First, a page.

The fifth in a series of thrillers about Portland Detective Archie Sheridan and his arch-nemesis and former lover Gretchen Lowell is both grisly and well-written: two crucial elements in a thriller worth the read. The essence of the plot is that horrendous murders are happening in apparently random ways, with only one linking piece of evidence that no one as yet understands. Detective Sheridan receives a summons to visit Gretchen, also known as the infamous “Beauty Killer,” a sadistic serial killer who is doing life in a psych ward for the criminally insane and who still maintains a psychic link with the former lover she tortured and nearly killed in a previous novel in this series. She is willing to direct Sheridan to the copycat killer he is now hunting – the “why” is played out in this novel, which unveils a whole new history of the “lovely” Gretchen.
Sheridan is mostly recovered from his horrific maiming and near-death experience at the hands of the Beauty Killer, but still suffers serious confusion about his emotional attachment to her, and it is this confusion–even as his physical healing and reduced dependency on painkillers enables him to take up his detective shield again–that lies at the essence of Kill You Twice.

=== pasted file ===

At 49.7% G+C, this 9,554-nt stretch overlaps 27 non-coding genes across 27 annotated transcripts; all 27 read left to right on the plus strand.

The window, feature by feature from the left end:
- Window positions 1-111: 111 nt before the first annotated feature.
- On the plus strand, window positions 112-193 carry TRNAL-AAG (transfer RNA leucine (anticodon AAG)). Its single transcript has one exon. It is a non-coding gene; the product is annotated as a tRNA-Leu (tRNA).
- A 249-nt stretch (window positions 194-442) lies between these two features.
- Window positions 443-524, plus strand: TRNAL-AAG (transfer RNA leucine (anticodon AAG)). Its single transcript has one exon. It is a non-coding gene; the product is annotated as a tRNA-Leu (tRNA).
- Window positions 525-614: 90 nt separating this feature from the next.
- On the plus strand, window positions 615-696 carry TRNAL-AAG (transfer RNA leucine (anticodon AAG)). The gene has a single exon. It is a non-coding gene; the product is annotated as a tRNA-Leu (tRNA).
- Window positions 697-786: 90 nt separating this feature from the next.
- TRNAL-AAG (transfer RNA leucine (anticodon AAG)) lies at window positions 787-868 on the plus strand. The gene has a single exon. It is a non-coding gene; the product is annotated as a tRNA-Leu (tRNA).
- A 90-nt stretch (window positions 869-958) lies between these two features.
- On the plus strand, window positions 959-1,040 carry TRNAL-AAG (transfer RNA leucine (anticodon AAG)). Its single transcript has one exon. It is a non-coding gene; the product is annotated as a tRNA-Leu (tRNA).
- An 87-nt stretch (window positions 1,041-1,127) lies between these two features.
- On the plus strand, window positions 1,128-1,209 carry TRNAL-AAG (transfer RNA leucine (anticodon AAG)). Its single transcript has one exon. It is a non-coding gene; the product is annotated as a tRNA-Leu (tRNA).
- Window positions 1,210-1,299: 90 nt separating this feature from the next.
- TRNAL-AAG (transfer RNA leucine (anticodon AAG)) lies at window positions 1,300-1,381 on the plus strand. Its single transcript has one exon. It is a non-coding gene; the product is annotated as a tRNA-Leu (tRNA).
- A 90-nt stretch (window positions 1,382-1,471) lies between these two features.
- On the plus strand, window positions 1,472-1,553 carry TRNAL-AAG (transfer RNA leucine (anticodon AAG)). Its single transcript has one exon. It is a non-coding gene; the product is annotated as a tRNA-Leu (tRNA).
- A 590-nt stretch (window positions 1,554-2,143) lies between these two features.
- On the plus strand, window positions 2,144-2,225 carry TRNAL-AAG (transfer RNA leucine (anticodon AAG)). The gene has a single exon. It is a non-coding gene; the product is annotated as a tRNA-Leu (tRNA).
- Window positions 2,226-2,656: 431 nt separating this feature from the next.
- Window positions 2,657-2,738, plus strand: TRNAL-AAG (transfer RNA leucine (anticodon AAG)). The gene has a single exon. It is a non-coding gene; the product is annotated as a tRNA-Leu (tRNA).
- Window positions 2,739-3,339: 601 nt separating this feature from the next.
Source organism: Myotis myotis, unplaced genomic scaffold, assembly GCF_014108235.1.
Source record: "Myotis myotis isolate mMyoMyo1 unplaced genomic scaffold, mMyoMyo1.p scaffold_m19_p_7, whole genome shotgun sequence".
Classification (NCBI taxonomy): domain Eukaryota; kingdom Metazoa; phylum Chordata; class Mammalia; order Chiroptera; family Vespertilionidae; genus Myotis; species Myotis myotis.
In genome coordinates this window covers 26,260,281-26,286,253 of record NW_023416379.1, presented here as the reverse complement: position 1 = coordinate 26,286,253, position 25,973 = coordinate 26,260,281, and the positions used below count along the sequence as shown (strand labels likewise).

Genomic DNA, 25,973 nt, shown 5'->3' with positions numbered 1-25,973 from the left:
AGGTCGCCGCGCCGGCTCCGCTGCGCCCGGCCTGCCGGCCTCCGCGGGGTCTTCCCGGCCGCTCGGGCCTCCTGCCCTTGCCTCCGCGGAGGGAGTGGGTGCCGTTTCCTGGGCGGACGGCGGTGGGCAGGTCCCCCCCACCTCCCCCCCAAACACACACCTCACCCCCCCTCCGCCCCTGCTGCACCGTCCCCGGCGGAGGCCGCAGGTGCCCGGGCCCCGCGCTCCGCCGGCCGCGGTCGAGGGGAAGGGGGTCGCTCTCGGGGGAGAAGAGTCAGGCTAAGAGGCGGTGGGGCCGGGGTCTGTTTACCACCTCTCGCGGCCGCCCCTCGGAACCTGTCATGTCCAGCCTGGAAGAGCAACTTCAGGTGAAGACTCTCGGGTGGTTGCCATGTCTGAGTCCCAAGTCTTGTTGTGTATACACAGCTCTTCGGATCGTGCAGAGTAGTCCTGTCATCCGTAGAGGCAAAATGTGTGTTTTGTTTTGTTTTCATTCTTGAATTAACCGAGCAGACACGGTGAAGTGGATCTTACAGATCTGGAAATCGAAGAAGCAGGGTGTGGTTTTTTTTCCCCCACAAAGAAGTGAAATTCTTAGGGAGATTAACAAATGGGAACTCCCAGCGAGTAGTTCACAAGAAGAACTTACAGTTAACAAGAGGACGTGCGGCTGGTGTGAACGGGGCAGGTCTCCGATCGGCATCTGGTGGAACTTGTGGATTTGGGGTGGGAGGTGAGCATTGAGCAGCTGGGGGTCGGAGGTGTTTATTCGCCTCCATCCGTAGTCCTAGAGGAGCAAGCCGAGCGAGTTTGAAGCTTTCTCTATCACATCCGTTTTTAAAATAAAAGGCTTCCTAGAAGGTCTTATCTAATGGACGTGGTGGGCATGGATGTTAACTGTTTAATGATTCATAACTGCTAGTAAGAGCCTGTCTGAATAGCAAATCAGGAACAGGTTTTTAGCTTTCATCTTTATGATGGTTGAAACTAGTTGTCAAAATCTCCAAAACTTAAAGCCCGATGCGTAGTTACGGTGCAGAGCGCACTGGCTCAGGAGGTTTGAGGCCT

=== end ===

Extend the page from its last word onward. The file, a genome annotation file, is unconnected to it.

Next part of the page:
Unfortunately, I have only read this fifth in the series, and there was evidently a history in and among most of the characters populating Kill You Twice which only became somewhat clearer as I made headway in this novel. Fortunately, there is sufficient depth to the characters and plot to make the (unnecessarily) bloody details a little less intolerable. Also, the character of Susan is beautifully scripted—she is a neurotic, vulnerable but brave woman with a difficult history and a strong hero worship/attraction to Archie. Her struggle with her own neurotic behavior is as poignant as her relationship to her hippie sixty-something mother Bliss is a hoot. Susan provides a much-needed and useful counterpoint to the deadly allure of Gretchen.
There are enough revelations at the end of this novel to tie up a lot of loose ends and I’m not sure where author Cain will go from here, as she’s already written two more “Archie Sheridan/Gretchen Lowell” thrillers. I somehow doubt I will go back and read novels one through four of the series, but author Cain has a talent with the genre that can’t be denied and I might just pick up the next two in the series.